Frank Furedi has written a very interesting piece for Spiked about the necessity of winning the culture war.
It is particularly welcome for those of us who spend our lives shouting about this stuff, while politicians call it a ‘divisive’ distraction, and the average person, more understandably, just wants to ignore it all.
Here’s an excerpt:
Too many commentators still fail to take the culture war seriously. Some tell us that, compared with issues like the cost-of-living crisis, climate change or the war in Ukraine, the culture war is peripheral. Others say the culture war is imagined, an artificial attempt to distract us from the problems that matter. As one commentator in the Guardian argued last year: “Something is dishonest about these battles.”
For decades, we were told that politics was a contest between Left and Right over questions of economics. Many imagine that it is only a matter of time before this ‘real’ politics returns. “People on their way to food banks don’t care about identity politics,” the refrain often goes.
One such writer is Henry Mance of the Financial Times, who last year asked, “Is Britain tiring of the culture war?” “Perhaps identity politics felt contrived compared with the cost-of-living squeeze,” he wrote. “Economic identities have come to the fore again.”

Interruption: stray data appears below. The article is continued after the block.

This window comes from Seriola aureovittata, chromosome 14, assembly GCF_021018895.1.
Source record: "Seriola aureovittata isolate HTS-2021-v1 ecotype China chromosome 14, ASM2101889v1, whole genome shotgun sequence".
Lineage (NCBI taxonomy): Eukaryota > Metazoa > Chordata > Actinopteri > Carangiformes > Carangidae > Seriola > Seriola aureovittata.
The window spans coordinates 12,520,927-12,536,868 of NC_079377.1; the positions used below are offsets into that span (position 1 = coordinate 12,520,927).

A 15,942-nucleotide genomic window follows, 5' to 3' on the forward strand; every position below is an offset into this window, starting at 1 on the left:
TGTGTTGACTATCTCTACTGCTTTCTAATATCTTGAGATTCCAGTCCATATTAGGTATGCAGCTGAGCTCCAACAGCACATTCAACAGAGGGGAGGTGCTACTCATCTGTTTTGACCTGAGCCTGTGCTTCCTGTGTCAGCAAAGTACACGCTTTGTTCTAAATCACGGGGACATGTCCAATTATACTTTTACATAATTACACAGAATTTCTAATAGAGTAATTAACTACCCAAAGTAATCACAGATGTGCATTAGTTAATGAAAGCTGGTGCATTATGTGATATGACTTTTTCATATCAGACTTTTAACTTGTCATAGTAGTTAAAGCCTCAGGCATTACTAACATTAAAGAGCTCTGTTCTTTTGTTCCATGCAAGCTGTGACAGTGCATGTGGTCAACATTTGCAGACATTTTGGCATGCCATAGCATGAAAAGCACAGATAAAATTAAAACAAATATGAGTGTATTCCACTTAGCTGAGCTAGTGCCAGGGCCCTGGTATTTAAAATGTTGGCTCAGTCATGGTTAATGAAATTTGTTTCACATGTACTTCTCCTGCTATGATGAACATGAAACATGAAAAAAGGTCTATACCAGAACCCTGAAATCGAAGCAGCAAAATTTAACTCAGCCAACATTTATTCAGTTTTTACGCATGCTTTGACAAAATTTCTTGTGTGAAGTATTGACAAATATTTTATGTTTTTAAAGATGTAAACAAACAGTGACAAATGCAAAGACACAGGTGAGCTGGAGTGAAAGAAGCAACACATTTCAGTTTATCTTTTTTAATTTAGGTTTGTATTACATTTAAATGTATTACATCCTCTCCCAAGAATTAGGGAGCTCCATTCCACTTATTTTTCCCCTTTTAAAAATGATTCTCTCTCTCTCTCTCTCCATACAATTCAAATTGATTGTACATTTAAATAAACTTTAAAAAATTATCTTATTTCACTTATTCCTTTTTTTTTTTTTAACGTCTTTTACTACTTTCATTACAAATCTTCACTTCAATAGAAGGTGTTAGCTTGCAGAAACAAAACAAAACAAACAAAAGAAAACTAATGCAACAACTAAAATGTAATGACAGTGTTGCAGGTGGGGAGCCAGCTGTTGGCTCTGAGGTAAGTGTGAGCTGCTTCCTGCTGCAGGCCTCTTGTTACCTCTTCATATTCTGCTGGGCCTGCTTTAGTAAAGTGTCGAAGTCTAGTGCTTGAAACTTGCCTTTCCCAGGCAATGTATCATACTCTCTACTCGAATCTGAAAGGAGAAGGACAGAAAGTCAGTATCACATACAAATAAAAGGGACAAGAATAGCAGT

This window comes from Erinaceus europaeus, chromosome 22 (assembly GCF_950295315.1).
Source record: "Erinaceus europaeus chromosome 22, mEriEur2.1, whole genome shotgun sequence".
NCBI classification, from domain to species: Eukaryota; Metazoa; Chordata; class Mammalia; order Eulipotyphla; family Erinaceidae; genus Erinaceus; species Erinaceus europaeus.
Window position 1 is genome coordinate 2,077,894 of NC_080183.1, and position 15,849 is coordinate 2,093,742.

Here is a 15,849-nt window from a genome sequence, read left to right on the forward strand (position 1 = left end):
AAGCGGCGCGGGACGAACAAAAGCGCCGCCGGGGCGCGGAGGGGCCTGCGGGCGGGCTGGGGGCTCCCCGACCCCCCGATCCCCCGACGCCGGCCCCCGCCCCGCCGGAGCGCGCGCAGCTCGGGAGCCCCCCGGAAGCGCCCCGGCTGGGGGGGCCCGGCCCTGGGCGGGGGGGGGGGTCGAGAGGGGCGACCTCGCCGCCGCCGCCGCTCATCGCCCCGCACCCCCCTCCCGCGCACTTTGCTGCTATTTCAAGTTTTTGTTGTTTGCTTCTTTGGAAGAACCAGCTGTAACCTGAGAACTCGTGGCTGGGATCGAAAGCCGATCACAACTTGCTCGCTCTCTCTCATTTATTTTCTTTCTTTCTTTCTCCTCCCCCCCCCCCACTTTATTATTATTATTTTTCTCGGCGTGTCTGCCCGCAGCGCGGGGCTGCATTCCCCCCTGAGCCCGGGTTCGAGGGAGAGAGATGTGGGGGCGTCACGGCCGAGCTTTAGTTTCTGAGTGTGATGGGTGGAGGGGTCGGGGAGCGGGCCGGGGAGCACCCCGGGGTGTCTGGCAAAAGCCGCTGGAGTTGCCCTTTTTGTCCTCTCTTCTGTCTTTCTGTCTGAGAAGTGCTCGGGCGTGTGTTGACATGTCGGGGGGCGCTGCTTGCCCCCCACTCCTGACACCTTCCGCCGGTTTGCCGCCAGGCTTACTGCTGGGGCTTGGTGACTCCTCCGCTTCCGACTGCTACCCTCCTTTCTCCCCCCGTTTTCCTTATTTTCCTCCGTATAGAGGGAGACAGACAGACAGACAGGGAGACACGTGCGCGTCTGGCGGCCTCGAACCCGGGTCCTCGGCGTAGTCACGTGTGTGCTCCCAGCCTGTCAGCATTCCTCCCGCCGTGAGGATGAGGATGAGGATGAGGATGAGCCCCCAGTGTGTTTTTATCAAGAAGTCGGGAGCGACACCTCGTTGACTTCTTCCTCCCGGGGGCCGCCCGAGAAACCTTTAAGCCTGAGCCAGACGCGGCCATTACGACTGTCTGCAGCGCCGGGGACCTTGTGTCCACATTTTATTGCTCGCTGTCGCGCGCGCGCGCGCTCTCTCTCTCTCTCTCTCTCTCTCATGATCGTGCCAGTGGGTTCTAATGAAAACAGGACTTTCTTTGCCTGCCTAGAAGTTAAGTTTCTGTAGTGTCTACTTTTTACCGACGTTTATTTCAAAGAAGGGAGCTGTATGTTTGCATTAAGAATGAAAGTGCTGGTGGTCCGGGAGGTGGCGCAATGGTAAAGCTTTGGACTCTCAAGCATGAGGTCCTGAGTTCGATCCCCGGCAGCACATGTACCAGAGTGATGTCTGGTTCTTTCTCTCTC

Mance could hardly be more wrong. Because judging by recent developments in the West, it is clear that people’s undoubted concerns about economic conditions do not in any way diminish the impact of the culture war on society.
Furedi later points out that, although many have been slow to acknowledge the importance of the culture war, at least now the contest is becoming less one-sided:
When elites lament the culture war they are really just lamenting that the culture war is no longer a one-sided affair. Until recently, the counter-cultural movement that emerged in higher education in the 1960s was rarely confronted effectively by its opponents. The phenomenon now known as ‘woke’ has succeeded in gaining hegemony over mainstream culture and education, and even over the running of the corporate world. Meanwhile, conservative adversaries of these anti-Western culture warriors proved singularly inept at upholding their own norms and values. Indeed, during the past 50 years they lost just about every important battle.
However, in recent times, the culture war has become less of a one-sided affair. The dire consequences of transgender ideology, toxic racial identitarianism, the decolonisation movement and cancel culture are all becoming increasingly clear. More and more people, not just conservatives, are realising that they can no longer ignore the threat these pose to their way of life.
For me, Furedi is right on the money here. I’m not totally certain we would remain on the same side if we finally do win this culture war, since many at Spiked still call themselves Marxists (while I identify as a reactionary satirist). But I hope I get the chance to find out.
Worth reading in full.
Stop Press: As if to ram the point home, Malcolm Clark has a piece in Spiked in which he reports that the BBC has succumbed to trans activism.